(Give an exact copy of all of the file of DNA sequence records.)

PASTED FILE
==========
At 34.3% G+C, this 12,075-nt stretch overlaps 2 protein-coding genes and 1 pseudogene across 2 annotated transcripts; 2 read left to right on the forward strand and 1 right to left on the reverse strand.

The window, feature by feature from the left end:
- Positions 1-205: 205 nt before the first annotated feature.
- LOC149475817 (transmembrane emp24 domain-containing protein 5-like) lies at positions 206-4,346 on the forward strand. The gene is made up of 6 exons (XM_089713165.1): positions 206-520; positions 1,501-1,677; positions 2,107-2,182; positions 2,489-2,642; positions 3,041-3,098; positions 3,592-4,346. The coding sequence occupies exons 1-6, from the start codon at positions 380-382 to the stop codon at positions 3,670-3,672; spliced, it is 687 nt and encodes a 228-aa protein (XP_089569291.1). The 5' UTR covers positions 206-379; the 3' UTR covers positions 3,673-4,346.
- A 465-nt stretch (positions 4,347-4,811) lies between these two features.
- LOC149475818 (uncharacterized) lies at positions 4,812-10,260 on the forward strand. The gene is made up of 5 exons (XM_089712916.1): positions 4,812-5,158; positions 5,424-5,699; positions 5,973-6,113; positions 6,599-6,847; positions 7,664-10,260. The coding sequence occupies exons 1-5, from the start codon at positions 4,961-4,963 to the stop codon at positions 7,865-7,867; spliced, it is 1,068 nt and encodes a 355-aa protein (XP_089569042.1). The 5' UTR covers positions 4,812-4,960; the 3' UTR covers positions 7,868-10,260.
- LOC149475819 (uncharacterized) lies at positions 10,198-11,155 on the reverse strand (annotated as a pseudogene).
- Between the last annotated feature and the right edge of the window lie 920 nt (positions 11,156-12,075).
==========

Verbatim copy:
At 34.3% G+C, this 12,075-nt stretch overlaps 2 protein-coding genes and 1 pseudogene across 2 annotated transcripts; 2 read left to right on the forward strand and 1 right to left on the reverse strand.

The window, feature by feature from the left end:
- Positions 1-205: 205 nt before the first annotated feature.
- LOC149475817 (transmembrane emp24 domain-containing protein 5-like) lies at positions 206-4,346 on the forward strand. The gene is made up of 6 exons (XM_089713165.1): positions 206-520; positions 1,501-1,677; positions 2,107-2,182; positions 2,489-2,642; positions 3,041-3,098; positions 3,592-4,346. The coding sequence occupies exons 1-6, from the start codon at positions 380-382 to the stop codon at positions 3,670-3,672; spliced, it is 687 nt and encodes a 228-aa protein (XP_089569291.1). The 5' UTR covers positions 206-379; the 3' UTR covers positions 3,673-4,346.
- A 465-nt stretch (positions 4,347-4,811) lies between these two features.
- LOC149475818 (uncharacterized) lies at positions 4,812-10,260 on the forward strand. The gene is made up of 5 exons (XM_089712916.1): positions 4,812-5,158; positions 5,424-5,699; positions 5,973-6,113; positions 6,599-6,847; positions 7,664-10,260. The coding sequence occupies exons 1-5, from the start codon at positions 4,961-4,963 to the stop codon at positions 7,865-7,867; spliced, it is 1,068 nt and encodes a 355-aa protein (XP_089569042.1). The 5' UTR covers positions 4,812-4,960; the 3' UTR covers positions 7,868-10,260.
- LOC149475819 (uncharacterized) lies at positions 10,198-11,155 on the reverse strand (annotated as a pseudogene).
- Between the last annotated feature and the right edge of the window lie 920 nt (positions 11,156-12,075).